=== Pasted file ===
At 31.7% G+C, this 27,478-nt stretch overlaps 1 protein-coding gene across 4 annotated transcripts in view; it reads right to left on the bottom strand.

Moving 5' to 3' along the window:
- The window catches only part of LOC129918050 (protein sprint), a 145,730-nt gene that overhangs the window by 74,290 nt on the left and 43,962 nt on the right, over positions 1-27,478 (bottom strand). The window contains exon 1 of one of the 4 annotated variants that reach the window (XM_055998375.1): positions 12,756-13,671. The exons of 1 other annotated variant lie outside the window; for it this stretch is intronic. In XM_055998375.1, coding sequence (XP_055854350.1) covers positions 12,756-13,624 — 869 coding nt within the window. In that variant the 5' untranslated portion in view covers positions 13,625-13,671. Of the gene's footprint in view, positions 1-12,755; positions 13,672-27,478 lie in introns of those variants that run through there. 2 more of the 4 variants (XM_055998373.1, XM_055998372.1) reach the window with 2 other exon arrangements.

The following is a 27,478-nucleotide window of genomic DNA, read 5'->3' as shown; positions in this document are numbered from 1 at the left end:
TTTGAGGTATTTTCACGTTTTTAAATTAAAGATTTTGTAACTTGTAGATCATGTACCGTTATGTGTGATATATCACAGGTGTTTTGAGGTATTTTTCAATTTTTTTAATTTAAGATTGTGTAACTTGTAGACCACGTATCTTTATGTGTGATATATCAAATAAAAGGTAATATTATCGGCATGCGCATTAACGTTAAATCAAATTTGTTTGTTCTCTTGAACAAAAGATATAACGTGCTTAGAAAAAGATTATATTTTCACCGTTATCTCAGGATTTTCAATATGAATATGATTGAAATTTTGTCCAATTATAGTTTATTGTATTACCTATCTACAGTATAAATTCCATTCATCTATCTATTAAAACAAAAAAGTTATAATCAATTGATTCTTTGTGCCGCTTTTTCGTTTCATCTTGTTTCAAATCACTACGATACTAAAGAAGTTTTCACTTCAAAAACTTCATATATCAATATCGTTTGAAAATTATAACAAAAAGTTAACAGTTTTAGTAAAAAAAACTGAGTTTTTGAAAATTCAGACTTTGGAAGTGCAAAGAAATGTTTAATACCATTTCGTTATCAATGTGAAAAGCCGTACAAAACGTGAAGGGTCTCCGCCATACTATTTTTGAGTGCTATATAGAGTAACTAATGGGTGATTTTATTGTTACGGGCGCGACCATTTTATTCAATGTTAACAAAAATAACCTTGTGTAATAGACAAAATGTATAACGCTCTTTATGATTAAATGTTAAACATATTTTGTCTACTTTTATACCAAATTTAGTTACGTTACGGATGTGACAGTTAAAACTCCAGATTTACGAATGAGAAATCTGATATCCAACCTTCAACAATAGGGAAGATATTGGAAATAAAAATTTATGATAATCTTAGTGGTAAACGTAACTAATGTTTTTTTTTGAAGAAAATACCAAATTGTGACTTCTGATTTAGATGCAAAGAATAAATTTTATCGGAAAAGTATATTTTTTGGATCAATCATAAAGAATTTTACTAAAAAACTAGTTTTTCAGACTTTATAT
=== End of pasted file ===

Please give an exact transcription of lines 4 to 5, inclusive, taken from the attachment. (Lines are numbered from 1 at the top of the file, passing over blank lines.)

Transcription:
The following is a 27,478-nucleotide window of genomic DNA, read 5'->3' as shown; positions in this document are numbered from 1 at the left end:
TTTGAGGTATTTTCACGTTTTTAAATTAAAGATTTTGTAACTTGTAGATCATGTACCGTTATGTGTGATATATCACAGGTGTTTTGAGGTATTTTTCAATTTTTTTAATTTAAGATTGTGTAACTTGTAGACCACGTATCTTTATGTGTGATATATCAAATAAAAGGTAATATTATCGGCATGCGCATTAACGTTAAATCAAATTTGTTTGTTCTCTTGAACAAAAGATATAACGTGCTTAGAAAAAGATTATATTTTCACCGTTATCTCAGGATTTTCAATATGAATATGATTGAAATTTTGTCCAATTATAGTTTATTGTATTACCTATCTACAGTATAAATTCCATTCATCTATCTATTAAAACAAAAAAGTTATAATCAATTGATTCTTTGTGCCGCTTTTTCGTTTCATCTTGTTTCAAATCACTACGATACTAAAGAAGTTTTCACTTCAAAAACTTCATATATCAATATCGTTTGAAAATTATAACAAAAAGTTAACAGTTTTAGTAAAAAAAACTGAGTTTTTGAAAATTCAGACTTTGGAAGTGCAAAGAAATGTTTAATACCATTTCGTTATCAATGTGAAAAGCCGTACAAAACGTGAAGGGTCTCCGCCATACTATTTTTGAGTGCTATATAGAGTAACTAATGGGTGATTTTATTGTTACGGGCGCGACCATTTTATTCAATGTTAACAAAAATAACCTTGTGTAATAGACAAAATGTATAACGCTCTTTATGATTAAATGTTAAACATATTTTGTCTACTTTTATACCAAATTTAGTTACGTTACGGATGTGACAGTTAAAACTCCAGATTTACGAATGAGAAATCTGATATCCAACCTTCAACAATAGGGAAGATATTGGAAATAAAAATTTATGATAATCTTAGTGGTAAACGTAACTAATGTTTTTTTTTGAAGAAAATACCAAATTGTGACTTCTGATTTAGATGCAAAGAATAAATTTTATCGGAAAAGTATATTTTTTGGATCAATCATAAAGAATTTTACTAAAAAACTAGTTTTTCAGACTTTATAT